A very long time ago, my little sis gave me a Williams-Sonoma New Healthy Kitchen cookbook called Starters. At the time, I lived in an apartment and wasn't doing much entertaining. And I didn't normally whip up "starters" for myself. But as it turned out, the book has an awesome guide to seasonal fruits and veggies (grouped by color for us visual learners) that I was able to start using right away.
Check out the pinks and reds section - so pretty! Makes me want to run out and buy some radishes.
Obviously most fruits are available in more than one season, but Starters provides suggestions as to which fruits might be best in any given season. As you can see, peaches are best in summer. And I totally agree. If I'm going to eat a peach as a handheld fruit, I like it to be really sweet and juicy, which is what you find in the summer. But wait! Peaches have a life beyond the summer!
According to the food gospel of Katie, peaches are good for use as long as they feel ripe. I have no interest in hard peaches; I don't like them one bit. But a soft peach, even if it is super-tart, can make a great addition to winter breads, muffins and tarts.
The tartness of the peaches is so perfect with the sweetness of the muffin. It's much harder to plan for tart peaches in summer, so make these now! The recipe contains cornmeal and is naturally a bit crumbly, but the crumbly muffin meshes perfectly with the big chunks of moist peaches. I reduced the sugar from 3/4 cup suggested in the inspiration recipe to 1/2 cup, but feel free to stick with 3/4 cup if you want a sweeter muffin. Whatever you do, don't skip the peach slices on top. If you're making these muffins for guests, it gives them a classy touch, but more importantly, it adds more fresh, tangy fruit to each muffin. Mmm, mmmm, mmmm.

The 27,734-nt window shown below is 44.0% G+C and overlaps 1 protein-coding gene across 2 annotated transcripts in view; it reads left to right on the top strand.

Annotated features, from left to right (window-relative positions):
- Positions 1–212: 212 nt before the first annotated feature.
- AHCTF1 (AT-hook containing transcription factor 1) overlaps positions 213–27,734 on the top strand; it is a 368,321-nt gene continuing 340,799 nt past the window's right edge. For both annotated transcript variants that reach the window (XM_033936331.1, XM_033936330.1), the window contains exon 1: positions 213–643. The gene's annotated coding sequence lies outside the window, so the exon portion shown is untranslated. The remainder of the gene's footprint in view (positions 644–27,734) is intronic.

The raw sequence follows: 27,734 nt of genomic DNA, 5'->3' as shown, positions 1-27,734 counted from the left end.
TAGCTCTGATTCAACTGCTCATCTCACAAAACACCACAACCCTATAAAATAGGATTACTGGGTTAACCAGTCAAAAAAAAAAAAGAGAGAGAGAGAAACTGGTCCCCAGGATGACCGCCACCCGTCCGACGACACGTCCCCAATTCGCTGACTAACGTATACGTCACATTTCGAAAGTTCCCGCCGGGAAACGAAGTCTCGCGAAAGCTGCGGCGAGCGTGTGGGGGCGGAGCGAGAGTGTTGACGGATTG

Tangy Peach & Pumpkin Muffins
Makes 15 muffins
1 cup cornmeal
1 cup whole wheat pastry flour (or unbleached all-purpose)
1/2 tsp. salt
1 tsp. baking soda
1 tsp. baking powder
1 tsp. cinnamon
1 tsp. vanilla
1/2 cup light brown sugar (or 3/4 cups, depending on taste)
1 cup canned pumpkin
1/2 cup vegetable oil
1 peach, diced into chunks, plus 1 peach for slicing
Preheat oven to 350 degrees. Prepare muffin tin(s) by greasing the cups or using muffin cups. Cut your two peaches - one should be cut into chunks, the other halved and then cut into thin slices (for the slices, be sure to cut out the part of the flesh that was closest to the pit; it is usually very dry).
Mix dry ingredients together. Mix wet ingredients together and then blend by hand into dry ingredients. Fold in peach chunks. Fill greased or lined muffin tin 2/3 full with batter. Place 2 to 3 peach slices on top of each muffin as shown in pictures above.
Bake muffins at 350 for 18-20 minutes.
Let muffins cool on a baking rack. Warning: the smell of these muffins baking will make you want to eat the entire pan straight out of the oven. Please let them cool at least a bit so you don't burn the lining of your mouth off. This tip is with love, from me to you.